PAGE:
Wickham sale: Reason to be cheerful

HISTORY suggests that selling Connor Wickham might just be the key to the Blues returning to the Premier League.

In July 1999 – having just lost out in the play-off semi-finals for the second successive year – Blues boss George Burley reluctantly sold the club’s fast-rising homegrown English star Kieron Dyer to Newcastle.

The �6m club-record fee was deemed simply too good to turn down, while Burley knew he couldn’t stand in the way of his exciting young midfielder stepping up a level.

The mood was deflated around Portman Road – but it didn’t last for long.

With Jim Magilton having been signed just four months previous, Burley was still able to go out and add John McGreal, Jermaine Wright and Gary Croft to his squad that summer.

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And there were still funds to go out and make the crucial additions of Marcus Stewart and Martijn Reuser for the final run-in.

The rest, as they say, is history. With the aforementioned six all making significant contributions, Town made it third time lucky by sealing their place back in the Premier League via a third-place finish and a memorable play-off final win over Barnsley.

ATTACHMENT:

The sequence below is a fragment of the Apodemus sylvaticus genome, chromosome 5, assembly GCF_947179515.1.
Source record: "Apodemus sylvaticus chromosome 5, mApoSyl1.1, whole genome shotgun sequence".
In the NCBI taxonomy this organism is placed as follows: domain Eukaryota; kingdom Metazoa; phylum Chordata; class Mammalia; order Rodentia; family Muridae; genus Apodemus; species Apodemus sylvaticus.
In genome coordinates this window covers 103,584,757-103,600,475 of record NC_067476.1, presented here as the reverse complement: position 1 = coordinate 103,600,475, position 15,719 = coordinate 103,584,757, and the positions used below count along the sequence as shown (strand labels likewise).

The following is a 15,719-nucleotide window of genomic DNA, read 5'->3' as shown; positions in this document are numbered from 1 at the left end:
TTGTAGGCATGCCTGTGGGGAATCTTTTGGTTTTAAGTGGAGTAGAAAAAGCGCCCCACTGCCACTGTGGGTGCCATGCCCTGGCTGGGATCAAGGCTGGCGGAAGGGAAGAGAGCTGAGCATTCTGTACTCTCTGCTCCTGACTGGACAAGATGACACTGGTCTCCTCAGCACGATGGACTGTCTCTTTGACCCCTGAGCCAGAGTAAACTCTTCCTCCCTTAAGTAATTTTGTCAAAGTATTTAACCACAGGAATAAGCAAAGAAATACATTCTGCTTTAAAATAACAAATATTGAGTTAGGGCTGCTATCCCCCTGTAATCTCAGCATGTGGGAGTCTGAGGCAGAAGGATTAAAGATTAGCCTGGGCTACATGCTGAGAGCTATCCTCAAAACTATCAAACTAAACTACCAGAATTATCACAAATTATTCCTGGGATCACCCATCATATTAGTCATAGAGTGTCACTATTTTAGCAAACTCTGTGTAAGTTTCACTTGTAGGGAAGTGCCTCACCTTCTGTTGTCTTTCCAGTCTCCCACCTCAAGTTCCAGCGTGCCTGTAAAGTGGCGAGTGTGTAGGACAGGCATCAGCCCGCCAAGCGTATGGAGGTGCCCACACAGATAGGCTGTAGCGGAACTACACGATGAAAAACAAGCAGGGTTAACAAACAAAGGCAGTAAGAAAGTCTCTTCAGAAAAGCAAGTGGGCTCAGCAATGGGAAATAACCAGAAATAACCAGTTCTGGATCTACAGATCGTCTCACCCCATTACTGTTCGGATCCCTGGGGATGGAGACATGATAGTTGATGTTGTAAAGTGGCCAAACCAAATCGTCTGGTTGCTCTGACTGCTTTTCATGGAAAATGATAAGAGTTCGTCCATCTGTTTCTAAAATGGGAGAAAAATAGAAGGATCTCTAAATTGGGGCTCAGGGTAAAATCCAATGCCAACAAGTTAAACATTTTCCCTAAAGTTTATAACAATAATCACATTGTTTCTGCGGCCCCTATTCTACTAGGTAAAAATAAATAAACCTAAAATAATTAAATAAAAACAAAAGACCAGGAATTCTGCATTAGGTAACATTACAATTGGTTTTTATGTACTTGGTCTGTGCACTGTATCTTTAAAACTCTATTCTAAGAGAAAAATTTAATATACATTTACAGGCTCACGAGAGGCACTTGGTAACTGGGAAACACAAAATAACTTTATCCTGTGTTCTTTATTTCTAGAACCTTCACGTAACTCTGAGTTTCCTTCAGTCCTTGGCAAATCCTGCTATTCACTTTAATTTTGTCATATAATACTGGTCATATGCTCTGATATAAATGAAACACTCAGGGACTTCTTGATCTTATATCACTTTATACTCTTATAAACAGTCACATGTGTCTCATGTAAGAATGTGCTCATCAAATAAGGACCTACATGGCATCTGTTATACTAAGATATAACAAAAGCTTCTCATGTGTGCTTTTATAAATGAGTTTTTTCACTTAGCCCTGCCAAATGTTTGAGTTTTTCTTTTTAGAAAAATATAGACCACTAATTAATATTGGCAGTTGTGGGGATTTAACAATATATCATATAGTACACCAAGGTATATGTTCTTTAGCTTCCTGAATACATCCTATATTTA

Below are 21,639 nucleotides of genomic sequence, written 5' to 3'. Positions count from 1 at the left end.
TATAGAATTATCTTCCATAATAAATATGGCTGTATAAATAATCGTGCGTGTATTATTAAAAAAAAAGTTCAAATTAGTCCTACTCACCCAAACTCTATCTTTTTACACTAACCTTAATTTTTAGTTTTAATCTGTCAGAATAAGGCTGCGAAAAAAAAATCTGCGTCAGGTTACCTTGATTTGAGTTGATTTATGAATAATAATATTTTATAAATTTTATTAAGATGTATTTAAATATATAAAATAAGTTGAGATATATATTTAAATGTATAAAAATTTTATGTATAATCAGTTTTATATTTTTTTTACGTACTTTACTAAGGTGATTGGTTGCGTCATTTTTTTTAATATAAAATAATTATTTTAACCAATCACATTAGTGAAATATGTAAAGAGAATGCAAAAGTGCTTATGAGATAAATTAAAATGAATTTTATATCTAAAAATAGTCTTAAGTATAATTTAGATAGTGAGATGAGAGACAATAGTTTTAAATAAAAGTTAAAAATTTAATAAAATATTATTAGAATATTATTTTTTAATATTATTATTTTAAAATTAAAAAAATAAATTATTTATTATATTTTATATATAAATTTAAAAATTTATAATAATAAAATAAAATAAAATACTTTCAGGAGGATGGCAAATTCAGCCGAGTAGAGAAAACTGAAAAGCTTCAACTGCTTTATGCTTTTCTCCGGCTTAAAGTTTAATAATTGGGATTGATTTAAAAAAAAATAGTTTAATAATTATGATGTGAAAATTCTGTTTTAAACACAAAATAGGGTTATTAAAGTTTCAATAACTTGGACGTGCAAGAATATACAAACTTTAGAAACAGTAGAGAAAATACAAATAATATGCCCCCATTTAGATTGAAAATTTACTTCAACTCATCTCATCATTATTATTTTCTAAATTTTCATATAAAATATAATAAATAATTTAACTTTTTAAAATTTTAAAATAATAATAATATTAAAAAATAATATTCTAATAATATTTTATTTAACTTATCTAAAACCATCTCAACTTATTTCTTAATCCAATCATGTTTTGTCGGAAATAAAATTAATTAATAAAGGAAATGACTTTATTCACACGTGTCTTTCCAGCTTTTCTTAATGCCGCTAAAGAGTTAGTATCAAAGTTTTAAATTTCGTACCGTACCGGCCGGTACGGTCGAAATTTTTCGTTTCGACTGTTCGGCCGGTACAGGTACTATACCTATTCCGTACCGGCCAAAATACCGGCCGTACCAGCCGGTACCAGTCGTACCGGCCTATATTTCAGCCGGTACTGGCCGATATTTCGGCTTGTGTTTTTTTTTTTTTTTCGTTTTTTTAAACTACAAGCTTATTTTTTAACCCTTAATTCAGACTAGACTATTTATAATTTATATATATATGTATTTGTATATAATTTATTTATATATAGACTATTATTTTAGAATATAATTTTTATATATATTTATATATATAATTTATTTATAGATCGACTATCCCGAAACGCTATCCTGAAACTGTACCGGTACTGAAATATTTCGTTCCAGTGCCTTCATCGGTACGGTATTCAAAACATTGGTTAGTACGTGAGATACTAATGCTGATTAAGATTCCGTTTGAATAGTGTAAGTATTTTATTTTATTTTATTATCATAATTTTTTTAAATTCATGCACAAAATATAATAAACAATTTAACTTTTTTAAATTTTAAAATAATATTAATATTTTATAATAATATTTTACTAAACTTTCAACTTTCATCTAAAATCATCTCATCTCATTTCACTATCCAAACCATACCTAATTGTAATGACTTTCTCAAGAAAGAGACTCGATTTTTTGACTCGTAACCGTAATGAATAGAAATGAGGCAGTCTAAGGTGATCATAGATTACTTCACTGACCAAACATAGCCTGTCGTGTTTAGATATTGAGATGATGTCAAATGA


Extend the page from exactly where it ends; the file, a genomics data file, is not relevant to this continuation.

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“If I hadn’t sold Kieron Dyer that summer then there is no way I would have been able to build that promotion winning side – without a question of a doubt,” said Burley.

“Of course you want to keep the best young players you produce, but when you’re a Championship side and you get a massive offer from a Premier League club you have no choice but to look at it.”

This time around Town could net a cool �9m, rising to �12m on appearances, for Wickham, leaving manager Paul Jewell with the potential to go on a significant spending spree.

Burley continued: “At Ipswich I knew I was always in a position where I had to sell in order to buy. However, at least I knew that any money I brought in I would be able to use again.

“When I was at Southampton and I had to sell Gareth Bale and Theo Walcott, the circumstances where different. We had just gone down and – with parachute payments not as they are these days – the money was soaked up into the costs of relegation.

“It’s different at Ipswich though. With Marcus Evans seemingly committed to getting the club back into the Premier League, it appears as though any money brought in through a potential sale of Connor Wickham would go straight to Paul Jewell.

“And while supporters may be disappointed if he does go, there is always opportunity in situations like this. Paul will now be able to really utilise his scouting network and contacts in the game to build his own squad and – who knows – maybe even repeat what we did in 2000.”

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